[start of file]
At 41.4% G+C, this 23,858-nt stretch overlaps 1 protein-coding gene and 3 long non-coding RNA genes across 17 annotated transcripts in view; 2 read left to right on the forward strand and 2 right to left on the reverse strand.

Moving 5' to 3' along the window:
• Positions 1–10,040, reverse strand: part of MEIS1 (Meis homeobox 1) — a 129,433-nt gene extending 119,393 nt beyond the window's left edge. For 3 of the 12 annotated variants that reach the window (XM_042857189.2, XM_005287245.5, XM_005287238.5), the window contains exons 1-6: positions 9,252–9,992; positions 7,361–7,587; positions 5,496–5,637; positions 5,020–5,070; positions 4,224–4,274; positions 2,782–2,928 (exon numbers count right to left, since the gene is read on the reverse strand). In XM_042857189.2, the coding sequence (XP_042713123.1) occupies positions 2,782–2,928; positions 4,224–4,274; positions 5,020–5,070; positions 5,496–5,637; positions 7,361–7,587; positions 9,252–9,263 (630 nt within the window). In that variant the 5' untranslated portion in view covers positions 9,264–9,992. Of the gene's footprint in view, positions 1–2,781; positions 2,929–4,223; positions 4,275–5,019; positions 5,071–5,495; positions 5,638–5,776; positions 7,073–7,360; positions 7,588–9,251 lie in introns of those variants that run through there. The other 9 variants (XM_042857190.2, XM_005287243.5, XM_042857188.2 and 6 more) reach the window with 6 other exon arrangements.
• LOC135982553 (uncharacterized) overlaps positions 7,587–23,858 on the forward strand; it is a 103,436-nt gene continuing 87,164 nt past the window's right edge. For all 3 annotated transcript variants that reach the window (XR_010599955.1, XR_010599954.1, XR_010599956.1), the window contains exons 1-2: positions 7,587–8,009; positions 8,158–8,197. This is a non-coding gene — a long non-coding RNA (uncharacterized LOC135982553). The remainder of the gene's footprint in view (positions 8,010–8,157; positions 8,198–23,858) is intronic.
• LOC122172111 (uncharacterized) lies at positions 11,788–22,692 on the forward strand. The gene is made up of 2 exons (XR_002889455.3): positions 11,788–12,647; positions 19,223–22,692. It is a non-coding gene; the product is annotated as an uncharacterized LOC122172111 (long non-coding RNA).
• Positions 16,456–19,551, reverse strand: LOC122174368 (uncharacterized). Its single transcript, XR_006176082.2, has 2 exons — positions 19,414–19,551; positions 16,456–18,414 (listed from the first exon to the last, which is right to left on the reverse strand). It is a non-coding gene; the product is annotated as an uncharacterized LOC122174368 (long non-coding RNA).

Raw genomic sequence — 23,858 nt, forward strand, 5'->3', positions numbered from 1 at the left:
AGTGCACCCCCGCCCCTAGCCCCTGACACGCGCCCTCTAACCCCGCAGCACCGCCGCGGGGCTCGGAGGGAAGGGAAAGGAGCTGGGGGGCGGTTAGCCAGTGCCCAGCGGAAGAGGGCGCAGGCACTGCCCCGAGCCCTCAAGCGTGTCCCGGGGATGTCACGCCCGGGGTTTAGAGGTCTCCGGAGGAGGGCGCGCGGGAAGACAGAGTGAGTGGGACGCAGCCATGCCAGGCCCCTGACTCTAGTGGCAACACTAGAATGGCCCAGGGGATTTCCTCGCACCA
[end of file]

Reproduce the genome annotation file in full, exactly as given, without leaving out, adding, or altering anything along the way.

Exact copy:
At 41.4% G+C, this 23,858-nt stretch overlaps 1 protein-coding gene and 3 long non-coding RNA genes across 17 annotated transcripts in view; 2 read left to right on the forward strand and 2 right to left on the reverse strand.

Moving 5' to 3' along the window:
• Positions 1–10,040, reverse strand: part of MEIS1 (Meis homeobox 1) — a 129,433-nt gene extending 119,393 nt beyond the window's left edge. For 3 of the 12 annotated variants that reach the window (XM_042857189.2, XM_005287245.5, XM_005287238.5), the window contains exons 1-6: positions 9,252–9,992; positions 7,361–7,587; positions 5,496–5,637; positions 5,020–5,070; positions 4,224–4,274; positions 2,782–2,928 (exon numbers count right to left, since the gene is read on the reverse strand). In XM_042857189.2, the coding sequence (XP_042713123.1) occupies positions 2,782–2,928; positions 4,224–4,274; positions 5,020–5,070; positions 5,496–5,637; positions 7,361–7,587; positions 9,252–9,263 (630 nt within the window). In that variant the 5' untranslated portion in view covers positions 9,264–9,992. Of the gene's footprint in view, positions 1–2,781; positions 2,929–4,223; positions 4,275–5,019; positions 5,071–5,495; positions 5,638–5,776; positions 7,073–7,360; positions 7,588–9,251 lie in introns of those variants that run through there. The other 9 variants (XM_042857190.2, XM_005287243.5, XM_042857188.2 and 6 more) reach the window with 6 other exon arrangements.
• LOC135982553 (uncharacterized) overlaps positions 7,587–23,858 on the forward strand; it is a 103,436-nt gene continuing 87,164 nt past the window's right edge. For all 3 annotated transcript variants that reach the window (XR_010599955.1, XR_010599954.1, XR_010599956.1), the window contains exons 1-2: positions 7,587–8,009; positions 8,158–8,197. This is a non-coding gene — a long non-coding RNA (uncharacterized LOC135982553). The remainder of the gene's footprint in view (positions 8,010–8,157; positions 8,198–23,858) is intronic.
• LOC122172111 (uncharacterized) lies at positions 11,788–22,692 on the forward strand. The gene is made up of 2 exons (XR_002889455.3): positions 11,788–12,647; positions 19,223–22,692. It is a non-coding gene; the product is annotated as an uncharacterized LOC122172111 (long non-coding RNA).
• Positions 16,456–19,551, reverse strand: LOC122174368 (uncharacterized). Its single transcript, XR_006176082.2, has 2 exons — positions 19,414–19,551; positions 16,456–18,414 (listed from the first exon to the last, which is right to left on the reverse strand). It is a non-coding gene; the product is annotated as an uncharacterized LOC122174368 (long non-coding RNA).

Raw genomic sequence — 23,858 nt, forward strand, 5'->3', positions numbered from 1 at the left:
AGTGCACCCCCGCCCCTAGCCCCTGACACGCGCCCTCTAACCCCGCAGCACCGCCGCGGGGCTCGGAGGGAAGGGAAAGGAGCTGGGGGGCGGTTAGCCAGTGCCCAGCGGAAGAGGGCGCAGGCACTGCCCCGAGCCCTCAAGCGTGTCCCGGGGATGTCACGCCCGGGGTTTAGAGGTCTCCGGAGGAGGGCGCGCGGGAAGACAGAGTGAGTGGGACGCAGCCATGCCAGGCCCCTGACTCTAGTGGCAACACTAGAATGGCCCAGGGGATTTCCTCGCACCA